Chloroquine (CHQ) is a well-known antimalarial that has recently attracted considerable attention for its anti-neoplastic activites. Application of CHQ for cancer treatment is an example of drug re-purposing, a strategy for identifying new therapeutic indications for drugs that have initially been developed for different medical applications (7). Synthetized at I.G. Farbenindustrie Bayer A.G. Laboratories (Elberfeld, Germany) in 1934, CHQ has been the drug of choice for malaria treatment for several decades till its role as anti–malarial has diminished due to the emergence of CHQ–resistant strains of the malaria parasite. One of the early encounters of anti-neoplastic effects of CHQ have been made during an anti-malaria trial launched by WHO in North Africa in the 1970's. It was noticed that the incidence of Burkitt's lymphoma dropped profoundly in the CHQ-treated population during the trial but returned to the basal level after the trial has been discontinued (8). This unexpected observation has remained unfollowed until a series of experimental studies reported on anti–neoplastic effect of CHQ in different types of cancer cells (9). In particular, the potential of CHQ to sensitize neoplastic cells to radiation and some other types of chemotherapy has been emerging as an approach to target treatment-refractory cancers including GBs. Currently, 17 clinical studies have been initiated to test the effects of CHQ as adjuvant treatment for different types of cancer including GB (Table 1) (12). Interest to CHQ as an adjuvant treatment for GB was sparked by the initial observation that addition of CHQ to standard therapy leads to a significant prolongation of survival in patients with GB (17) (10). After the initial demonstration that CHQ potentiates therapeutic effects of standard therapy in a double-blinded clinical trial (Phase III) involving a cohort of 30 patients with newly diagnosed GB, (10) further encouraging results have been reported in a case study with 5 patients suffering from recGB treated with CHQ and re-irradiation (18). These observations are coherent with the results from experimental studies indicating that chloroquine can potentiate cytotoxicity of TMZ and ionizing radiation in glioma cells (19–22).
CHQ (7-chloro-4-(4-diethylamino-1-methylbutylamino)-quinoline) is a small, lipophilic, amphiphilic and weakly basic tertiary amine with pKas of 8.4 and 10.2 (12, 23). At the physiological pH of 7.4, CHQ is unprotonated and highly membrane-penetrating (12). Once inside the cell, CHQ accumulates in acidic compartments and becomes protonated. As a consequence, it raises the intra–organellar pH and affects the activity of endosomes, lysosomes, autophagosomes, and autophagolysosomes (23). Owing to its lysosomotropic properties, CHQ accumulates primarily in the lysosome, where the increase of the lysosomal pH leads to a blockage of the lysosome-autophagosome fusion, a critical event during the late stage of autophagy (24). Good solubility and rapid absorption are attractive pharmacological properties of CHQ. It is rapidly absorbed when administered orally, but sub cutaneous, intra muscular, and rectal administrations are likewise possible (25).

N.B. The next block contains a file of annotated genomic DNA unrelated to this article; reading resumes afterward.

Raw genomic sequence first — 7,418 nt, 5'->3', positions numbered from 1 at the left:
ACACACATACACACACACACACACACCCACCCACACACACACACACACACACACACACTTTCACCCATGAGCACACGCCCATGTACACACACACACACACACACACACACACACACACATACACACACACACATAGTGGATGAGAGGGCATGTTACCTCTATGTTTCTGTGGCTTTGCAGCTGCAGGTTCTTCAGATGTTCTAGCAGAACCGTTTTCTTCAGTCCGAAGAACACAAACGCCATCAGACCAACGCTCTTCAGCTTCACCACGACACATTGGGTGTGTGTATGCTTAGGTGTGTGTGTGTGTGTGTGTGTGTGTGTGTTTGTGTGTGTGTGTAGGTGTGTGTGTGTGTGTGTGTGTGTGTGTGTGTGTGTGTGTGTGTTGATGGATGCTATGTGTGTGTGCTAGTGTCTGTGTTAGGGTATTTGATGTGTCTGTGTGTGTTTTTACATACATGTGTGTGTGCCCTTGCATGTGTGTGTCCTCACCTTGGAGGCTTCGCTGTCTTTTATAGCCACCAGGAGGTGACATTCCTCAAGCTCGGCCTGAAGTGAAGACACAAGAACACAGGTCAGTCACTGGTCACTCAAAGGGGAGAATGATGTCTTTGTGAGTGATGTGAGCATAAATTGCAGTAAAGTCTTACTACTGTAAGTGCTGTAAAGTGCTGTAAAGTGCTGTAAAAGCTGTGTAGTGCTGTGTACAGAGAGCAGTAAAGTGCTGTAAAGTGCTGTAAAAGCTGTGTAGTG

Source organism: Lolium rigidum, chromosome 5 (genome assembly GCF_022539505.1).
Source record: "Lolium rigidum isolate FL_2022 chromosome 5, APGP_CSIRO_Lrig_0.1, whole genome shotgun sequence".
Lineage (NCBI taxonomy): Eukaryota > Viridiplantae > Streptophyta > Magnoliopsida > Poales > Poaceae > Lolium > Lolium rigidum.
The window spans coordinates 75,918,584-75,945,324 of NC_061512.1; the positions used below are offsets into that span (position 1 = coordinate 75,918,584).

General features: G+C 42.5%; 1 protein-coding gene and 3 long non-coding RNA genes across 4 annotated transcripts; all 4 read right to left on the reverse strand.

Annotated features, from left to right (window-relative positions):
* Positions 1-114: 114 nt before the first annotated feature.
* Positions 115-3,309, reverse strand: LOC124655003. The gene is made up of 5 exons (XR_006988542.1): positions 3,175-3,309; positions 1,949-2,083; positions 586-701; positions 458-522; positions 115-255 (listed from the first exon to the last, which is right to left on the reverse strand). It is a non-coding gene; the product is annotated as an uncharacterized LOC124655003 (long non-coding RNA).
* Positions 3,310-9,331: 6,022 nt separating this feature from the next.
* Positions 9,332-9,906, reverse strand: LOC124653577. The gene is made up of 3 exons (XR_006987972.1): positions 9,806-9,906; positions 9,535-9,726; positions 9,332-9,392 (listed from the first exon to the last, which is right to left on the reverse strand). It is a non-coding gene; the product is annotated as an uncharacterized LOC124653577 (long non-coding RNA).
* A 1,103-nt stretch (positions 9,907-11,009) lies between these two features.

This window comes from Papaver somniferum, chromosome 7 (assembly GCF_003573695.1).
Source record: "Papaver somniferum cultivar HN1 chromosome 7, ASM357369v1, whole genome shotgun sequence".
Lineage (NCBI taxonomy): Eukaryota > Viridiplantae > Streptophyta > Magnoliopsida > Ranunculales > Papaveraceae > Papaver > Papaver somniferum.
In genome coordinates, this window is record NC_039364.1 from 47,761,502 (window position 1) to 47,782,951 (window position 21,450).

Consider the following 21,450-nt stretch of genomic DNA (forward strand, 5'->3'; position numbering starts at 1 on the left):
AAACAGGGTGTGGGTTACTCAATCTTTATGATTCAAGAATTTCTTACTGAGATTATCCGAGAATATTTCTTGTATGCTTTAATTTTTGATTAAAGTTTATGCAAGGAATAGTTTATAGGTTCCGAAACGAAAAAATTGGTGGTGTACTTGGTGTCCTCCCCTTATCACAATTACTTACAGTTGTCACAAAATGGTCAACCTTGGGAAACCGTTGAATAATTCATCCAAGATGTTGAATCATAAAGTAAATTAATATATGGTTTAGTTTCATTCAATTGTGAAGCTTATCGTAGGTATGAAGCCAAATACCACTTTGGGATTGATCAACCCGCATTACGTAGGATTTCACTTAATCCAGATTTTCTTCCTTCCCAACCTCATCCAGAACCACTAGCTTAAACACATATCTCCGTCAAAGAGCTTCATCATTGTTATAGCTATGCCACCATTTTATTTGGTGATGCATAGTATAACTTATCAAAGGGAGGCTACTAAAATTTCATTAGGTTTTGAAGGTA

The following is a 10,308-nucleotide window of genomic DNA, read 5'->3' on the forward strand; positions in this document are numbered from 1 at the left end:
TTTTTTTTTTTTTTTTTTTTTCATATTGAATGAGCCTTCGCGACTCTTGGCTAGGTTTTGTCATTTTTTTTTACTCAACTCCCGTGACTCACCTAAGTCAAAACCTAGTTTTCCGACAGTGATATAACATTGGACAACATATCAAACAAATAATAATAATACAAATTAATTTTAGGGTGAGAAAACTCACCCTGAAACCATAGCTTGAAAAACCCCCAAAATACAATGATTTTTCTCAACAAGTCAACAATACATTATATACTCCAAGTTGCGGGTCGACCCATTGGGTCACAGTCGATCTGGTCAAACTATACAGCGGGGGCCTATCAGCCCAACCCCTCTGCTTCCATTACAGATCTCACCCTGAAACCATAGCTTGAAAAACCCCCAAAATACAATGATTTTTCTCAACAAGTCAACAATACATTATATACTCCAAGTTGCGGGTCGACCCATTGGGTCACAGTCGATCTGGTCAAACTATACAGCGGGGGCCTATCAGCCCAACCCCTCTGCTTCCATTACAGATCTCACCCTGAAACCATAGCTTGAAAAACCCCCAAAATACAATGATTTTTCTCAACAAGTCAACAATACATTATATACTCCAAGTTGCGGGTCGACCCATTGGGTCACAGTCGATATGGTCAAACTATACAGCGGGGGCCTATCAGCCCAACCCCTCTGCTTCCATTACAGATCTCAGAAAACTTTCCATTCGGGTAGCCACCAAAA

CHQ can elicit an array of distinct biological responses in the CNS, depending on the dose and cell type. The lowest threshold of CHQ concentrations to induce neuronal death in vitro is around 20 μM (26, 27). Similar values for cytotoxic concentrations of CHQ were found in normal astrocytes (28) or neoplastic cells derived from astrocytic tumors (29, 30). However, at concentrations of 10 μM or lower, CHQ elicits neuroprotective effects in the context of oxidative damage (31). Thus, various functional outcomes can be elicited by CHQ depending on the cell type, particular pathophysiological condition, dose of the drug and treatment context. While there is an abundance of information about safety and tolerability profiles of CHQ in the context of non–cancer pathologies, CHQ application for cancer treatment will require establishing tolerability ranges in cancer patients and at cancer-relevant doses. This consideration is of special importance in the context of brain tumors, which are protected by the blood brain barrier. A phase I/II trial addressing the effects and feasibility of escalating CHQ doses for GB treatment found that CHQ doses used for treating rheumatoid arthritis may not be sufficient to effectively inhibit autophagy when used in combination with TMZ and radiation in patients with GB (32).
Molecular Mechanisms of Anti-Neoplastic Activities of Chloroquine